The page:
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County adopts budget, but

Wednesday, September 26, 2001 by

Commissioners want update

Revenues from investments in question

Travis County Commissioners approved an anticipated budget and tax rate on Tuesday morning, but not before County Judge Sam Biscoe raised a red flag on investments.

County commissioners gave unanimous support to a $289.5 million budget, a 9 percent increase over last year’s numbers. Despite the increase, the tax rate was down 2 cents to 44.6 cents per hundred-dollar valuation because of tax base growth.

Christian Smith, executive manager of Planning and Budget, pointed out that the county tax rate has decreased seven out of the last eight years. The growth in home values, however, will mean the average homeowner will see an extra $29 on this year’s tax bill.

The only significant discussion at the table was Biscoe’s concern that the events of Sept. 11 had put anticipated profits on county investments in jeopardy. Investments that typically earned between 5 and 6 percent on the stock market are now earning between 2 and 3 percent. That could mean a $1.5 million to $2 million shortfall in county revenues.

“We need to be keeping an eye on the national and world situation so that 90 days from now—if we need to take more drastic measures—we would be able to,” Biscoe told the court, detailing some options for cost savings. “We can give ourselves an opportunity next Tuesday to decide what action is appropriate.”

Biscoe recommended, and the commissioners concurred, that county staff should come back with more information next week on anticipated market performance and cost-savings options for the county. Those options might include holding off on hiring non-essential positions or tightening up policies on the use of allocated reserves. County commissioners also agreed they wanted to see quarterly updates on the health of the county’s investments.

Highlights of this year’s county budget include a 5 percent raise for all full-time employees, funding to construction a Precinct 4 office building for precinct staff and an additional 16 positions to enhance the county’s ability to collect fines and fees. There will be a net increase of 76 positions to the county staff this year.

Eastside neighborhood wants

Telecomm towers restricted

Planning Commission to hear Holly plan tonight

Gavino Fernandez, leader of the Holly Neighborhood Plan, last night pleaded with the Zoning and Platting Commission (ZAP) to deny a request for a telecommunications tower on the 2200 block of E. 6th Street. San Saba/Crown Castle was asking that the commission grant a conditional use permit for the tower. The permit is required for the area covered by the East Austin Overlay, which was enacted to assist East Austin neighborhoods going through the neighborhood planning process.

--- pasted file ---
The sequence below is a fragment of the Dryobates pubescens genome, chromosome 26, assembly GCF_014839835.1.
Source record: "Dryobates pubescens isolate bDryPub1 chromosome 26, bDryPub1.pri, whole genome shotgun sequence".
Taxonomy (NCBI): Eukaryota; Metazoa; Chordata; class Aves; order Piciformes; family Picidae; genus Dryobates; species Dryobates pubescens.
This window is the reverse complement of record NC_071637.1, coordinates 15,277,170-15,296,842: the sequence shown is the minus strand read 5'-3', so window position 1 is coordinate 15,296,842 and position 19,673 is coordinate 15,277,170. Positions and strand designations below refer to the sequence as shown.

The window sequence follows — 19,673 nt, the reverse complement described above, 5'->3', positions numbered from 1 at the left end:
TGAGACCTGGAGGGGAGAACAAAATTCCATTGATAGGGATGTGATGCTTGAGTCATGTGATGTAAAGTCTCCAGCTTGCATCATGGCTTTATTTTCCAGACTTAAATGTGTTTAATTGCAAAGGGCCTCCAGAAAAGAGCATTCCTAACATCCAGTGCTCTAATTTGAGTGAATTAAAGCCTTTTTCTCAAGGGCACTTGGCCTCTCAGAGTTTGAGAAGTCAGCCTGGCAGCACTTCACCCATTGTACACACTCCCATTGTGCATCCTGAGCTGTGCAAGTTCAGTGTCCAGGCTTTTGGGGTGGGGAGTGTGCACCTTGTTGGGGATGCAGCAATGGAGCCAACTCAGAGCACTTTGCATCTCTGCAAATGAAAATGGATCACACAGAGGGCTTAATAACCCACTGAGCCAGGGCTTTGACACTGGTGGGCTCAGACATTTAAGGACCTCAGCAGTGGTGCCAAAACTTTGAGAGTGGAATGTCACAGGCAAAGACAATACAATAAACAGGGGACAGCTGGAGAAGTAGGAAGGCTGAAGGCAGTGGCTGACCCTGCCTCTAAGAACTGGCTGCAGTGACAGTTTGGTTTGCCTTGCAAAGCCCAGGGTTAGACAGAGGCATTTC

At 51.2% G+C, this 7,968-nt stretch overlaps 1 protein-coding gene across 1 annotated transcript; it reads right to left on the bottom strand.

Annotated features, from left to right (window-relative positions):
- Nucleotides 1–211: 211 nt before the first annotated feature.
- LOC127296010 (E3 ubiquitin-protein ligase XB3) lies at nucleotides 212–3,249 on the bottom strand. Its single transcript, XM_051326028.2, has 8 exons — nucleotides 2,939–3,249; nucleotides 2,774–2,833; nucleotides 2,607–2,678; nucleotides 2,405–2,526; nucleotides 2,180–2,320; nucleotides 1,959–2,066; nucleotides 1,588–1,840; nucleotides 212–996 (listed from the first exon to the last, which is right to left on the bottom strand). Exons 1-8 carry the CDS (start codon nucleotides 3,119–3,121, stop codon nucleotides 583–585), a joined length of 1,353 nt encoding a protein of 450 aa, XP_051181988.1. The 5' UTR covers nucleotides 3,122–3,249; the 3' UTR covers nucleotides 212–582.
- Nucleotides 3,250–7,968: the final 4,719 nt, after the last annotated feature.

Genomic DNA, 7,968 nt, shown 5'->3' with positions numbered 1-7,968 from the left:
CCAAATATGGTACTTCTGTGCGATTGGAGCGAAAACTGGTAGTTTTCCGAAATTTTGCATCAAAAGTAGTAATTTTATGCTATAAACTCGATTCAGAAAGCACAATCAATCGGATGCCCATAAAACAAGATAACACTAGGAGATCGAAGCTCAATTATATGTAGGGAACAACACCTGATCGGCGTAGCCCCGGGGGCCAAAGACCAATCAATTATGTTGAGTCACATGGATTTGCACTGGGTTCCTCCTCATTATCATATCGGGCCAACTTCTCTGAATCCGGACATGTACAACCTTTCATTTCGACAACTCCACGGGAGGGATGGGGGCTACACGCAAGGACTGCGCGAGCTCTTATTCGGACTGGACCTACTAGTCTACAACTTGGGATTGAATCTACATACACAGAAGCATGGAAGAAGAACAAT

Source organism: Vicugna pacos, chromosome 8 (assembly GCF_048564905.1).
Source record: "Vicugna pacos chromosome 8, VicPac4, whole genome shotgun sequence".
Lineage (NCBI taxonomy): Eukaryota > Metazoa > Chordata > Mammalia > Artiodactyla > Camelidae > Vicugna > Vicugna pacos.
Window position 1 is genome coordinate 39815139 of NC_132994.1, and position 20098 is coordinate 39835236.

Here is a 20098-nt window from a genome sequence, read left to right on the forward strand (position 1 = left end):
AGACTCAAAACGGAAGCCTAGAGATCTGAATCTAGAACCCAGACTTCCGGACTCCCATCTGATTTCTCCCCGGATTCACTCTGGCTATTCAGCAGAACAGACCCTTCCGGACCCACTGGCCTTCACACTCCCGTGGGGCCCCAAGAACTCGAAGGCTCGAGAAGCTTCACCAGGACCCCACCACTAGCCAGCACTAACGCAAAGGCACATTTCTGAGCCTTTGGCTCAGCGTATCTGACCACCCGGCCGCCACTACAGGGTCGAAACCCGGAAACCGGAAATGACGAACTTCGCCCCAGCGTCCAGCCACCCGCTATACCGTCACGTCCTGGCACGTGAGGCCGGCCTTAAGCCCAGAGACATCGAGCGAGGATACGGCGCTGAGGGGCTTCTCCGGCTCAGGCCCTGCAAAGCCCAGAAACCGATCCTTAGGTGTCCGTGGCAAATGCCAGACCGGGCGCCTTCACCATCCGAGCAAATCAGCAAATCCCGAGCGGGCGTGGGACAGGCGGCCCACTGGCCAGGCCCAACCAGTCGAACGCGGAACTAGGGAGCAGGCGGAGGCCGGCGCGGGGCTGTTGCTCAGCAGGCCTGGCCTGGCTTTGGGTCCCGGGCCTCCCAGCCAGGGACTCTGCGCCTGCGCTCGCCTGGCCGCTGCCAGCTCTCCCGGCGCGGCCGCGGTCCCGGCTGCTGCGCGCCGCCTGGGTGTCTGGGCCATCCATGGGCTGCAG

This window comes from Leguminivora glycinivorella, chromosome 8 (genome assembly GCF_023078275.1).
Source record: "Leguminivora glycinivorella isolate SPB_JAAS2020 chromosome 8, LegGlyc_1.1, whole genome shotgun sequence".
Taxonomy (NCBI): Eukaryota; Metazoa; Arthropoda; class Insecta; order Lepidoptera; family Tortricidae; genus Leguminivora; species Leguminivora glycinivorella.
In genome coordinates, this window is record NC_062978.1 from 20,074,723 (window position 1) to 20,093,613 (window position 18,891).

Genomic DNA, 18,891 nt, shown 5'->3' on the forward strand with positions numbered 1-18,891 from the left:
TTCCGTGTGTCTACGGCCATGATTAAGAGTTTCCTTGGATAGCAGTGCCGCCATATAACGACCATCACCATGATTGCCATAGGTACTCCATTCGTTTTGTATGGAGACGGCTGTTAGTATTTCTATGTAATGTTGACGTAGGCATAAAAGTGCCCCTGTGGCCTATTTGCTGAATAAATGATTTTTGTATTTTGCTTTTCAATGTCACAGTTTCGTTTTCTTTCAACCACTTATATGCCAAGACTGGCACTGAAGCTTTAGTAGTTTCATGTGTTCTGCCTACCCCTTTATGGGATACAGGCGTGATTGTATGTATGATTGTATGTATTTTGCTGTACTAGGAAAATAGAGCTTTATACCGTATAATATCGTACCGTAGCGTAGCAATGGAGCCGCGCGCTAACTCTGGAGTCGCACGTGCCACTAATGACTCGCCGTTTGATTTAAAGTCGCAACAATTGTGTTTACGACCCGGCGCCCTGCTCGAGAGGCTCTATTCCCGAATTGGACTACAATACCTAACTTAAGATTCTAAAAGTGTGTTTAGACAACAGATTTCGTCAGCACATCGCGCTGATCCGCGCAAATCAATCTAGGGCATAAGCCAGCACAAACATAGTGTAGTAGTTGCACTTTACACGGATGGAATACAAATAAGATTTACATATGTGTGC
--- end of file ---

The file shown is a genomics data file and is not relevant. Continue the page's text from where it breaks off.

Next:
Fernandez told the ZAP that he and his neighbors would appear before the Planning Commission tonight to ask for approval of its neighborhood plan. He talked about the city’s extensive outreach process and the conditional overlay that he and his neighbors would like to see enacted as part of the Holly plan. He said the proposed conditional overlay would “restrict the following uses throughout the district: adult-oriented businesses, exterminating services, campgrounds, convenience storage, telecommunications towers (and) transportation terminals.” He suggested that 7th Street would be a more appropriate location for the towers.

He noted that many members of the commission have been strong supporters of the neighborhood planning process. “This is the first test that we would have . . . before any commission to validate all that hard work and sweat,” he said.

Vince Huebinger of Vincent Gerard & Associates, said three companies— AT&T, Cingular and Verizon—“have an area here of no coverage,” adding that the tower would be 300 feet away from closest single family residence. He said he had met with three or four members of the planning team to discuss the application and they indicated they would have no problem with his client’s application.

Activist Paul Hernandez said he attended that meeting, but did not think it meant members of the team would support the tower. “Another tower, no matter what the purpose, is not what we want or what we need,” said Hernandez.

The fact that the Planning Commission would be considering the plan tonight clearly weighed heavily with ZAP commissioners. Chair Betty Baker made a motion to postpone a decision on the case until next Tuesday, at which time she will have legal questions about whether telecommunications towers can be banned from particular areas. Commissioners agreed to the postponement, voting 8-1, with Commissioner Jean Mather voting no.

More changes in Land Code possible

Principal Planner Greg Guernsey and Assistant City Attorney Marty Terry told commissioners that in the future they might not be asked to decide zoning questions on the brink of a neighborhood plan being presented to the Planning Commission.